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Why This Matters: America is for sale. These areas belonged to the original Americans — and then belonged to all Americans. Now only a few — very few — Americans of this generation will profit from them — and future generations will be left with photos of their grandeur. And for what? To drill for more gas (we have plenty), mine for coal (which we don’t need), and graze cattle (which can graze elsewhere). The great Interior Secretary Steward Udall asked these questions of his generation in the 1960s in his seminal book “The Quiet Crisis,” writing: “Is a society a success if it creates conditions that…make a wasteland of its finest landscapes? What does material abundance avail if we create an environment in which man’s highest and most specifically human attributes cannot be fulfilled?” Exactly. I (Monica) am old enough to remember an ad called “America the Beautiful” from 1971 and this haunting image (below) sums up our current predicament.
Can He Do That?
The 1906 Antiquities Act empowers a president to protect public lands of archaeological significance, but it is highly debatable whether monument status can be revoked once declared. In 2017, shortly after taking office, the Interior Department redrew the boundaries of these two monuments so that Grand Staircase was cut to half its former size and Bears Ears was cut by 85 percent. According to NPR, “the law itself is unclear on who actually has the power to abolish or shrink national monument boundaries, and legal experts say it has traditionally been the responsibility of Congress to modify the size of public lands.” Tribes whose land is involved were not consulted on the new management plans.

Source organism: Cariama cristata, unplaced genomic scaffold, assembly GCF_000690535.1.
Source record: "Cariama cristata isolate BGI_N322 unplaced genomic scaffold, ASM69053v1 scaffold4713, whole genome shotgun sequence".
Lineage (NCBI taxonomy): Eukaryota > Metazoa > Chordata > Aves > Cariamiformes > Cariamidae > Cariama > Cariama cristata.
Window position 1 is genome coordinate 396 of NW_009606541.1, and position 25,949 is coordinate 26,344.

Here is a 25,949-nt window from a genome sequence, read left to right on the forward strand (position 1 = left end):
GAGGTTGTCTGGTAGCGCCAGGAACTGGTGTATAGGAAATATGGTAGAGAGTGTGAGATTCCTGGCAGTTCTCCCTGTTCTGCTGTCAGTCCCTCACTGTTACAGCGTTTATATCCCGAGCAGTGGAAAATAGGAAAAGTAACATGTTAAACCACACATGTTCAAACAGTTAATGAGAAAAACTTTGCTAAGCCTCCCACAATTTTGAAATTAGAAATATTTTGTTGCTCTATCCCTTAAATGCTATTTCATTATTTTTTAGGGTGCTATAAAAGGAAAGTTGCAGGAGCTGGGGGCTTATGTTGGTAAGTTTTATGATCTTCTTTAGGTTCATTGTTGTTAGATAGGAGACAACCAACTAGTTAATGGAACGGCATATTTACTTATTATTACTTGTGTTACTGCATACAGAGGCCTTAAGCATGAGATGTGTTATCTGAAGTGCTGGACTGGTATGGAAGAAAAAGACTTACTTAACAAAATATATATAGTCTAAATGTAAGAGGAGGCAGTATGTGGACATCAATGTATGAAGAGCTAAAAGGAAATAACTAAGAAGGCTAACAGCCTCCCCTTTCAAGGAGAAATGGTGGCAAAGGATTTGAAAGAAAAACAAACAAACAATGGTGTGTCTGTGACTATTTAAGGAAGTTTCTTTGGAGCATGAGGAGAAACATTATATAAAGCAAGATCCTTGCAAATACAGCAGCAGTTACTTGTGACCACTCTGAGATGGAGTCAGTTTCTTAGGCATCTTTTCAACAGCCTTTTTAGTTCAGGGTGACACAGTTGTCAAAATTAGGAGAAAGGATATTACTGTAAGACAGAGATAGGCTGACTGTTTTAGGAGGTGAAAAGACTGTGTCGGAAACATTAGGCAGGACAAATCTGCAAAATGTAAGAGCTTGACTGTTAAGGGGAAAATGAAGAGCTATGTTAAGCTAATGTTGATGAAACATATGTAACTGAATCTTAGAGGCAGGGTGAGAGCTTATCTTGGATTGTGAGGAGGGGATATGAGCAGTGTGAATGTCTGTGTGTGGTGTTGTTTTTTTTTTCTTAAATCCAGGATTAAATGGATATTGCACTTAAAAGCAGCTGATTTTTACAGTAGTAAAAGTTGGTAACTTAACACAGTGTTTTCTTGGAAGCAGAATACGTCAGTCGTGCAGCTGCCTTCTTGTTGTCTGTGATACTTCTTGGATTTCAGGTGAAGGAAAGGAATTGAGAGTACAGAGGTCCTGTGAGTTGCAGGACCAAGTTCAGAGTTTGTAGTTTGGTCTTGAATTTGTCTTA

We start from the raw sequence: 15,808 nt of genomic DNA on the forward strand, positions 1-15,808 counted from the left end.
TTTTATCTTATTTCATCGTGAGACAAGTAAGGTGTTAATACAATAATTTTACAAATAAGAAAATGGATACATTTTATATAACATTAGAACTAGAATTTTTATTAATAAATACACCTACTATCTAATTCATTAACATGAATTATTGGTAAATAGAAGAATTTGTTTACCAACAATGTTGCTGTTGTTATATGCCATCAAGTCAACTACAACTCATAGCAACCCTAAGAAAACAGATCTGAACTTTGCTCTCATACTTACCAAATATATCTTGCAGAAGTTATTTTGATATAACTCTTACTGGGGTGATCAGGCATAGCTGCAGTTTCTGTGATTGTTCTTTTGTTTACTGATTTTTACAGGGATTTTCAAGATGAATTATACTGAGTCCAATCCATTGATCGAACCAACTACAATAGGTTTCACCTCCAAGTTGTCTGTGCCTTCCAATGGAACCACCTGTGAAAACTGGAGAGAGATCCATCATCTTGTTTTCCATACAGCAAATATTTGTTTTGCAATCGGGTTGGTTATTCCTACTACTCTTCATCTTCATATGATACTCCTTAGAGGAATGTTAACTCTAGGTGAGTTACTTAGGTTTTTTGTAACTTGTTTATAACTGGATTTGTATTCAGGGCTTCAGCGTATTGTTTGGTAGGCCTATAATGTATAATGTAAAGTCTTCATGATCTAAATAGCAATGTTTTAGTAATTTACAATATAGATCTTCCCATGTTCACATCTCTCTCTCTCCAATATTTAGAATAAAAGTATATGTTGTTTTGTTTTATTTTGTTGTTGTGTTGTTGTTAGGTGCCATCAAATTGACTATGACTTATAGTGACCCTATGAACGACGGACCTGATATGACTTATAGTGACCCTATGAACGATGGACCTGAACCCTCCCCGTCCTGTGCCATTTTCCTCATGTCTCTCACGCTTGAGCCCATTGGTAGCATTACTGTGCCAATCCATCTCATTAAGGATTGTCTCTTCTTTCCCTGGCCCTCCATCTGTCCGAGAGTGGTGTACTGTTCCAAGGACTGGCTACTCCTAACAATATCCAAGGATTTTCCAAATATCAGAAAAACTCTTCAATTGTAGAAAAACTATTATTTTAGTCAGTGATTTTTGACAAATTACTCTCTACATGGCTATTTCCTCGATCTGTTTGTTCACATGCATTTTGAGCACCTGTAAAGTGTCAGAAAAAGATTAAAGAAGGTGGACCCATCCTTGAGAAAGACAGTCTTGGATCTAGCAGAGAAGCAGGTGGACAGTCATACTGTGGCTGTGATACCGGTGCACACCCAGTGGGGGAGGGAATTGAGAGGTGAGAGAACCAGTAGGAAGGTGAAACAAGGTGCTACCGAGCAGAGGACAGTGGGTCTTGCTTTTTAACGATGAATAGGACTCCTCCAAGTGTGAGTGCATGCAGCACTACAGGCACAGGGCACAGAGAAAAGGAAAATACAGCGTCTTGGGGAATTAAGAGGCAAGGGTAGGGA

Utah Governor Gary Herbert praised the move: “As the Antiquities Act itself states, and as I have reiterated for years, monuments should be as small as possible to protect artifacts and cultural resources. And they should not be created over the objections of local communities. I’m happy to see the Administration develop management plans that protect areas with sensitive artifacts and yet still provide a way to use these lands for recreation, grazing, and management practices that will keep the lands healthy. The outcomes are always better when the federal government works with local communities rather than presumes to know what is best for them.”
by Julia Fine Last month, we wrote about the outbreak of locust swarms traveling from East Africa to the Indian subcontinent. Now, as the New York Times reported yesterday, the locusts have made their way to New Delhi. The capital region’s fields, metro stations, suburbs, and more are now teeming with swarms. We previously noted […]
Our nation is in the midst of a moment where statues and monuments celebrating our racist past are being reevaluated and taken down. However, some on the political right have begun calling into question the validity of this conversation. Conservative media personality Meghan McCain wrote in a tweet that we’re “one week removed from entire […]
The House was set to vote to pass the Great American Outdoors Act, which will provide nearly $1B annually for parks and other conservation, but a group of Western Republicans has raised procedural hurdles that will delay final passage until late July, The Hillreported yesterday. And, a new report from the Center for American Progress (CAP) urges the United States to launch a major effort—a “Race for Nature” — to help the nation’s agricultural producers, who are facing a bleak economic future, by increasing opportunities to pay them for their conservation efforts.
Why This Matters: As the CAP Report explains, “Family farmers and ranchers need lifelines…Bold and swift investment in nature conservation can provide one.”
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